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United States Department of Agriculture

Agricultural Research Service

Title: Juniper Encroachment into Aspen in the Northwest Great Basin

Authors
item Wall, Travis - OREGON STATE UNIVERSITY
item Miller, Richard - OREGON STATE UNIVERSITY
item Svejcar, Anthony

Submitted to: Journal of Range Management
Publication Type: Peer Reviewed Journal
Publication Acceptance Date: January 14, 2001
Publication Date: November 20, 2001
Citation: WALL,T.G., MILLER,R.F., SVEJCAR,A.J., JUNIPER ENCROACHMENT INTO ASPEN IN THE NORTHWEST GREAT BASIN, JOURNAL OF RANGE MANAGEMENT, NOVEMBER 2001, 54(6):691-698.

Interpretive Summary: In the northwest Great Basin, western juniper (Juniperus occidentalis subsp. Occidentalis Hook) is encroaching into aspen (Populus tremuloides Michx.) Communities. There is a concern that aspen communities in this region are in a state of decline, but their status has not been documented. This study determined the timing, extent, and some of the effects of this expansion. Ninety-one aspen stands were sampled for density, canopy cover, age, stand structure, and recruitment of western juniper and aspen. Soils and tree litter beneath aspen and western juniper were collected to analyze the effects of western juniper on soils. Additionally, 2 large aspen complexes in southeast Oregon were intensively aged to determine disturbance (fire) frequencies. Western juniper encroachment peaked between 1900 and 1939 with 77% of all juniper trees sampled having been established during this period. Three-fourths of aspen stands sampled have established populations of western juniper. Twelve percent of aspen stands sampled were completely replaced by western juniper and another 23% dominated by western juniper. Average density of western juniper in aspen sites was 1,573 trees ha-1. Seventy percent of aspen stands sampled had zero recruitment of new aspen. Aspen stands averaged 98 years old. There was an inverse correlation between aspen canopy cover and western juniper canopy cover. Soils influenced by western juniper had a higher C:N ratio than western juniper litter. Two major aspen complexes sampled had even-age, 2-tiered even-age, and multiple-age aspen trees. The absence of presettlement juniper within all sampled aspen stands suggests fire was the primary stand-replacing disturbance in these northwest Great Basin aspen communities. The lack of fire coupled with aspen stand decadence and low recruitment levels will allow for the continued encroachment and replacement of aspen communities by western juniper in the northwest Great Basin.

Technical Abstract: In the northwest Great Basin, western juniper (Juniperus occidentalis subsp. Occidentalis Hook) is encroaching into aspen (Populus tremuloides Michx.) Communities. There is a concern that aspen communities in this region are in a state of decline, but their status has not been documented. This study determined the timing, extent, and some of the effects of this expansion. Ninety-one aspen stands were sampled for density, canopy cover, age, stand structure, and recruitment of western juniper and aspen. Soils and tree litter beneath aspen and western juniper were collected to analyze the effects of western juniper on soils. Additionally, 2 large aspen complexes in southeast Oregon were intensively aged to determine disturbance (fire) frequencies. Western juniper encroachment peaked between 1900 and 1939 with 77% of all juniper trees sampled having been established during this period. Three-fourths of aspen stands sampled have established populations of western juniper. Twelve percent of aspen stands sampled were completely replaced by western juniper and another 23% dominated by western juniper. Average density of western juniper in aspen sites was 1,573 trees ha-1. Seventy percent of aspen stands sampled had zero recruitment of new aspen. Aspen stands averaged 98 years old. There was an inverse correlation between aspen canopy cover and western juniper canopy cover. Soils influenced by western juniper had a higher C:N ratio than western juniper litter. Two major aspen complexes sampled had even-age, 2-tiered even-age, and multiple-age aspen trees. The absence of presettlement juniper within all sampled aspen stands suggests fire was the primary stand-replacing disturbance in these northwest Great Basin aspen communities. The lack of fire coupled with aspen stand decadence and low recruitment levels will allow for the continued encroachment and replacement of aspen communities by western juniper in the northwest Great Basin.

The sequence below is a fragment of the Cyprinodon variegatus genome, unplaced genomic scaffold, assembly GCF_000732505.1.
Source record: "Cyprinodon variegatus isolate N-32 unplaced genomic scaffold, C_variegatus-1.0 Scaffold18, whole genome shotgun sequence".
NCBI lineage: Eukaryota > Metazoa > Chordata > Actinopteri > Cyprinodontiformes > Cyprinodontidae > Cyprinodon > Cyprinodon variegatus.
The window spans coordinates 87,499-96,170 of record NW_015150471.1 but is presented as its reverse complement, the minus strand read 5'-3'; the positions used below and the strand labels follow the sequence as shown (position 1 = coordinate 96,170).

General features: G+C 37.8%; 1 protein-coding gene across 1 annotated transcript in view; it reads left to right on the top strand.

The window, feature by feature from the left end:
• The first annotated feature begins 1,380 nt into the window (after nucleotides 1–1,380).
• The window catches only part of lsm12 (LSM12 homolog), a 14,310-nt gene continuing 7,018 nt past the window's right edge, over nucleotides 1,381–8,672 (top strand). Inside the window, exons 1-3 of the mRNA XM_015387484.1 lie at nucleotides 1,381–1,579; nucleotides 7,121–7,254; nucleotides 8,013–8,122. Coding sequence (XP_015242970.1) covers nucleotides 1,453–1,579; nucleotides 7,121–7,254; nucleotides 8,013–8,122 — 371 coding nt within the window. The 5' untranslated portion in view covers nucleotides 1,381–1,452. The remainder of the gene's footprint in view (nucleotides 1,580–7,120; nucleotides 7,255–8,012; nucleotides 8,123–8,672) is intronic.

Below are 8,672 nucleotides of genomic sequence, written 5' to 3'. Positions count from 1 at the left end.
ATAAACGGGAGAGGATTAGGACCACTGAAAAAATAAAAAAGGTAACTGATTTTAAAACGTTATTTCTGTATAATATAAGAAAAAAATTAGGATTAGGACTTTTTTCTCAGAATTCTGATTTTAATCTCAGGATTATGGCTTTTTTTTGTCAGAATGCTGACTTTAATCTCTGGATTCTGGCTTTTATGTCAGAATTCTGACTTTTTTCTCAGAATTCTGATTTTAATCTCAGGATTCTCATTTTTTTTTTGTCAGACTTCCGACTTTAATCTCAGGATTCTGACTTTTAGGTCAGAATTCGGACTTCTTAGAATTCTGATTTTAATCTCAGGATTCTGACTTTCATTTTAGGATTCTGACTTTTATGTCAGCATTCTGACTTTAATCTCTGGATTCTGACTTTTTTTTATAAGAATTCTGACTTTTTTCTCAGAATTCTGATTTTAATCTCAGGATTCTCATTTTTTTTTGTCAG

Last Modified: 10/23/2014
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